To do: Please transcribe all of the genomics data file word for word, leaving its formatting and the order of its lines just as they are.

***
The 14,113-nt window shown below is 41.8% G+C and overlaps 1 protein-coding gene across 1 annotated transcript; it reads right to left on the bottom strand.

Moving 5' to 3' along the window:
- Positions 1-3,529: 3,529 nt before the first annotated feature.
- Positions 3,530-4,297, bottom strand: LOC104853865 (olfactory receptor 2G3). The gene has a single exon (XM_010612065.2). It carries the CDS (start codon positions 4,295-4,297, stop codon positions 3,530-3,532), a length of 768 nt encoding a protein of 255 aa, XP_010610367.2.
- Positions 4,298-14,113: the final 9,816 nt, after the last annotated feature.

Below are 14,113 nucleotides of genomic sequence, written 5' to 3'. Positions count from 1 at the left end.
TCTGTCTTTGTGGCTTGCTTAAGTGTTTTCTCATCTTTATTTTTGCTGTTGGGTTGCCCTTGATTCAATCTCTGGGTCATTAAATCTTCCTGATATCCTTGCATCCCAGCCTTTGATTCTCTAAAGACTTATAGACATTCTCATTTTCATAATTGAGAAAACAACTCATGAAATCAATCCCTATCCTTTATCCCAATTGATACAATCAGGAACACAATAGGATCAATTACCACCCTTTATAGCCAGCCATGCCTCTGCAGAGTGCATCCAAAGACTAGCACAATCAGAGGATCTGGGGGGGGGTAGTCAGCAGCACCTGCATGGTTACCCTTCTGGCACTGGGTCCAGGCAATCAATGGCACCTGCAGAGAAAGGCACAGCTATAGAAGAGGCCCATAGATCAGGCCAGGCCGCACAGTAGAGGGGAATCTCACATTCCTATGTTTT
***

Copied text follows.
The 14,113-nt window shown below is 41.8% G+C and overlaps 1 protein-coding gene across 1 annotated transcript; it reads right to left on the bottom strand.

Moving 5' to 3' along the window:
- Positions 1-3,529: 3,529 nt before the first annotated feature.
- Positions 3,530-4,297, bottom strand: LOC104853865 (olfactory receptor 2G3). The gene has a single exon (XM_010612065.2). It carries the CDS (start codon positions 4,295-4,297, stop codon positions 3,530-3,532), a length of 768 nt encoding a protein of 255 aa, XP_010610367.2.
- Positions 4,298-14,113: the final 9,816 nt, after the last annotated feature.

Below are 14,113 nucleotides of genomic sequence, written 5' to 3'. Positions count from 1 at the left end.
TCTGTCTTTGTGGCTTGCTTAAGTGTTTTCTCATCTTTATTTTTGCTGTTGGGTTGCCCTTGATTCAATCTCTGGGTCATTAAATCTTCCTGATATCCTTGCATCCCAGCCTTTGATTCTCTAAAGACTTATAGACATTCTCATTTTCATAATTGAGAAAACAACTCATGAAATCAATCCCTATCCTTTATCCCAATTGATACAATCAGGAACACAATAGGATCAATTACCACCCTTTATAGCCAGCCATGCCTCTGCAGAGTGCATCCAAAGACTAGCACAATCAGAGGATCTGGGGGGGGGTAGTCAGCAGCACCTGCATGGTTACCCTTCTGGCACTGGGTCCAGGCAATCAATGGCACCTGCAGAGAAAGGCACAGCTATAGAAGAGGCCCATAGATCAGGCCAGGCCGCACAGTAGAGGGGAATCTCACATTCCTATGTTTT